It’s important to note that Iran has been fighting a lonely battle against the pandemic under extremely challenging conditions. Healthcare workers have been pulling out all the stops, despite a lack of resources and an acute shortage of medicine and equipment. Although medicine is technically exempted from sanctions, foreign companies have been under pressure from anti-Iran hawks in Washington, who have made no secret of their desire to see Iranians choked to death.

Addressing the world leaders, President Raeisi described coronavirus as a “wake-up call” for the world and a timely reminder that “security of all human beings is interdependent”, while calling for cooperation and coordination between the countries in the realm of health and vaccines.

He went on to blast the US “maximum pressure” campaign against Iran, a brainchild of former US President Donald Trump, which he declared a “total failure”. “We want nothing more than what is rightfully ours,” he said, throwing the call in Biden’s court. This has been the principled stand of the new Iranian government, based on the instructions of the Leader of the Islamic Revolution: the US must return to the deal and lift sanctions before Iran verifies the same and returns to its full compliance.

President Raeisi hailed Iran’s “smart and dynamic resistance” to the US maximum pressure campaign, emphasizing that the perseverance has “yielded results”. He dismissed Western and Israeli media reports about Iran developing nuclear weapons, saying production and stockpiling of atomic weapons goes against Iran’s strategic policy, and is forbidden under religious decrees.

Ironically, as Iran’s envoy to Vienna-based organizations Kazem Gharibabadi noted on Wednesday, those worried about Iran ramping up its uranium enrichment to 60 percent have decided to sell nuclear-powered submarines to Australia using above 90 percent highly enriched uranium (HEU) fuel. And let’s not forget the regime that sees Iran as an existential threat is a nuclear power itself.

But, Iran shall not be provoked to enter the nuclear arms race. As President Raeisi stressed, the strategic affairs of the Islamic republic are rooted in the ideas of Imam Khomeini, the founder of the Islamic revolution, as well as the Islamic concepts like rationality and prudence, which have been the basis of resistance against the arrogant powers.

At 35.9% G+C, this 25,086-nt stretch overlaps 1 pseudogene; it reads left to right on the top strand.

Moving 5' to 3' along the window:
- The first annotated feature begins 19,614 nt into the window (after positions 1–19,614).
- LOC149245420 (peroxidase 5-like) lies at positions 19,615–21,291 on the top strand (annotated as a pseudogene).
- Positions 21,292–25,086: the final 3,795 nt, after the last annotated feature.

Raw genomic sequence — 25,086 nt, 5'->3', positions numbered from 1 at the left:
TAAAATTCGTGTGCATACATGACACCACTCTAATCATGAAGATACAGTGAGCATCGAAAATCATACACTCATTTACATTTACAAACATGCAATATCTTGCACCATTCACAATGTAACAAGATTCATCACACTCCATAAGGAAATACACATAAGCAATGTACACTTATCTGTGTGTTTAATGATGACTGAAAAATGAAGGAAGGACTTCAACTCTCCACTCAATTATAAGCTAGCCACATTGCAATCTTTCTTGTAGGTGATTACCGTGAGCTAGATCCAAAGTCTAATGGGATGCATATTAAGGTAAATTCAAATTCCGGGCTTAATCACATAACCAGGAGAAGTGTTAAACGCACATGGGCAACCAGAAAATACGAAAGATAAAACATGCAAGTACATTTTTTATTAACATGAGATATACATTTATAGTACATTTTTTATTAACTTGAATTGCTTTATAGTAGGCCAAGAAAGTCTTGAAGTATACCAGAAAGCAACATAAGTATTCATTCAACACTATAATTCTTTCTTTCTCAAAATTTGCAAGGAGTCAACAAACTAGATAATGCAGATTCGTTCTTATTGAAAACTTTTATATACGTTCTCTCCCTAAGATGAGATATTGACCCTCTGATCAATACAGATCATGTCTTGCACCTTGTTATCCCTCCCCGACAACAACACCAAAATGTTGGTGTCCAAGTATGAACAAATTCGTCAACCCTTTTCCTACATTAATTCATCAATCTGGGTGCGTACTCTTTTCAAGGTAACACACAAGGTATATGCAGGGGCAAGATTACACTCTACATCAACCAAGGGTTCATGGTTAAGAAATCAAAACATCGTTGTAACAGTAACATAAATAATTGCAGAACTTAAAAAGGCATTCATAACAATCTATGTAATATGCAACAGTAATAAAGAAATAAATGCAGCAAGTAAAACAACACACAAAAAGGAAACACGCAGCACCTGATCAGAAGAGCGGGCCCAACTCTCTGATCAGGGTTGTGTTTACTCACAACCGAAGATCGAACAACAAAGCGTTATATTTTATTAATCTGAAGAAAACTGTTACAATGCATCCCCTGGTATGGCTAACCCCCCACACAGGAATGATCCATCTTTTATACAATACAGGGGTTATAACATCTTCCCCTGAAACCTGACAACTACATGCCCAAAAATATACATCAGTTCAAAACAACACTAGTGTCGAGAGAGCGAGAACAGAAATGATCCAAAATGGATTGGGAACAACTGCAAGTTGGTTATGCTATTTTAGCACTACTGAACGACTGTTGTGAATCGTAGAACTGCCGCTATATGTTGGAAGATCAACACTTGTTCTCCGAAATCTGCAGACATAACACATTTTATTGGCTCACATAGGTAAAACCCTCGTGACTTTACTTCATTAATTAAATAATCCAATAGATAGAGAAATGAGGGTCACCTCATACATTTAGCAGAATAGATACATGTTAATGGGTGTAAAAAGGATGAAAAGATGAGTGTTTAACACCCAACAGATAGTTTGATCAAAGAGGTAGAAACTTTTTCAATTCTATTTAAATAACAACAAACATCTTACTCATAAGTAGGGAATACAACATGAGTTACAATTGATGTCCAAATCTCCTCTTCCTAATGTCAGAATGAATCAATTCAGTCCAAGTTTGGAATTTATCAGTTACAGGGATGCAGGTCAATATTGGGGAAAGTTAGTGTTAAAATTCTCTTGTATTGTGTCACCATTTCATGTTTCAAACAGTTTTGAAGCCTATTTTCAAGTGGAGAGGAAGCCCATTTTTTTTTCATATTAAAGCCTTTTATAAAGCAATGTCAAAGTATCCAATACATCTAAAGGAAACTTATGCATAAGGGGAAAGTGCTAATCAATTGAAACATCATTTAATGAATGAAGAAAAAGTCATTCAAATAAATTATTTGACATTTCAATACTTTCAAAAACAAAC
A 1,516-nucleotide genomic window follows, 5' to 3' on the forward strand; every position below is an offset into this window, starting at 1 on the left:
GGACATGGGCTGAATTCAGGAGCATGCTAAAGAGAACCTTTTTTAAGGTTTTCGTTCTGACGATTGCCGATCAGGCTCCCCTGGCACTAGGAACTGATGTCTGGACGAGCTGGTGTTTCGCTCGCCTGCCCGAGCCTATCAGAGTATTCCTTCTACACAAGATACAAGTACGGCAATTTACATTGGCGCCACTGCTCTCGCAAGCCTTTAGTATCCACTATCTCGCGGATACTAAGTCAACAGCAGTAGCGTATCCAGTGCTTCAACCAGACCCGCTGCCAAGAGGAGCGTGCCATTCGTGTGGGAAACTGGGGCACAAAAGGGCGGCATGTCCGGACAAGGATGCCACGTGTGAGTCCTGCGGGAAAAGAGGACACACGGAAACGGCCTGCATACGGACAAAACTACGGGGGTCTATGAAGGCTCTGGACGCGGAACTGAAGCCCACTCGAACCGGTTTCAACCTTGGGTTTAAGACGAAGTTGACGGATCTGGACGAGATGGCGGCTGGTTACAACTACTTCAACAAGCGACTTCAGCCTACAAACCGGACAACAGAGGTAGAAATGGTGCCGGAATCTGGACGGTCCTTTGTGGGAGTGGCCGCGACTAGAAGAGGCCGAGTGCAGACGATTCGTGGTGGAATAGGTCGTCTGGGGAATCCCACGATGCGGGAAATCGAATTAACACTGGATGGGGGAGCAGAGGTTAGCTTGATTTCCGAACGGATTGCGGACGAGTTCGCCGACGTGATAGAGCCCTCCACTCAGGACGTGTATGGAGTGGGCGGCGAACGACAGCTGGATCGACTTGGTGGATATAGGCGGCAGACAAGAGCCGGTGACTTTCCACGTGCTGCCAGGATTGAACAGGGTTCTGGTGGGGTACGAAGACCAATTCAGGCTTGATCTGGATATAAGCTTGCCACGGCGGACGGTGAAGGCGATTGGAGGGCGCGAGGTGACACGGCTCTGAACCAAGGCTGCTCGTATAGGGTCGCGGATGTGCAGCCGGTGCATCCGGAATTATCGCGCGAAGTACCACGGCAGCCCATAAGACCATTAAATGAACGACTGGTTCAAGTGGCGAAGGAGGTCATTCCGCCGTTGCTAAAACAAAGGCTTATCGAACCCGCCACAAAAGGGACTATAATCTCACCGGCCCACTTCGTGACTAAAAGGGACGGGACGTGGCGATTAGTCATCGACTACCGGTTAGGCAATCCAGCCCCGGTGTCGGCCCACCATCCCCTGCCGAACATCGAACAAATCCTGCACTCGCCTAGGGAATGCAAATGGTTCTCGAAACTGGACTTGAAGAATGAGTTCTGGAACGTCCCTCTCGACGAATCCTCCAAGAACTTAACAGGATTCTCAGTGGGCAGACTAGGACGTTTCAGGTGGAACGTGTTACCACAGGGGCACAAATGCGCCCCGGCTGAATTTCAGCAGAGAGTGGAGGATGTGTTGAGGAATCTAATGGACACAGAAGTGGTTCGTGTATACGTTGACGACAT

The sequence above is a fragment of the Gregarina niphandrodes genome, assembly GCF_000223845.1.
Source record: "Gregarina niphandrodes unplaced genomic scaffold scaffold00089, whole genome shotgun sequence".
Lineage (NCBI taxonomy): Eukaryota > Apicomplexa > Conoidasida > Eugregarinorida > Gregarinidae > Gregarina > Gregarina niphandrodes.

Iran’s president also reminded the Western countries about the role played by top anti-terror commanders Gen. Qassem Soleimani and Abu Mahdi al-Muhandis in eliminating the threat of Daesh, while reasserting Iran’s policy of preserving the stability and territorial integrity of all the countries in the region. As President Raeisi remarked, had it not been for the two iconic anti-Daesh commanders, the terrorist group would today be knocking at the doors of Europe.

He attributed the growth of terrorism to modern-day life becoming “devoid of meaning and spirituality” as well as poverty, discrimination and oppression. Even worse, he added, is the use of terrorism as an instrument of foreign policy. “You cannot make a terrorist group, such as ISIS, in a certain place and claim to fight it somewhere else,” he said, in a salvo aimed at usual suspects.

To ensure that nations decide their own fate, without outside interference, Iran’s president outlined two basic preconditions: an end to foreign aggression and occupation and sincere cooperation in fighting terrorism. In the same breath, he denounced the American military presence in Syria and Iraq as the “biggest hindrance” to the promotion of democracy. “Freedom does not fit in the backpacks of soldiers coming from outside the region,” he said.

In a scathing indictment of the Taliban regime in Afghanistan, President Raeisi said a government that is not inclusive, without the effective participation of all ethnicities, is “doomed to fail” and it cannot bring security to the crisis-stricken country. Importantly, Iran and many other countries in the region have repeatedly called for an inclusive governing structure in post-US Afghanistan, but the calls have been disregarded by the militant group, announcing an all-male, all-Taliban cabinet.

President Raeisi also spoke about the humanitarian crisis in Yemen, calling it “worrying”, and urging the world to “break its silence” on foreign aggression in the Arab country. He further said the all-out blockade of the besieged Gaza enclave in Palestine has turned it into the “biggest prison in the world”, slamming the so-called “deal of the century”, and calling for an inclusive referendum, as proposed by the leader of the Islamic Revolution Ayatollah Seyyed Ali Khamenei years ago.

Iran’s president signed off by extending a hand of friendship to all the countries, especially countries in the neighborhood, for “comprehensive political and economic cooperation”.

“A new era has begun,” President Raeisi announced, saying Iran is ready to play its part “for a better world”. But will the world play the ball? That remains a question.


Syed Zafar Mehdi is a Tehran-based journalist editor and blogger with over 10 years of experience. He has reported extensively from Kashmir, India, Pakistan, Afghanistan and Iran for leading publications worldwide.

(The views expressed in this article do not necessarily reflect those of Press TV.)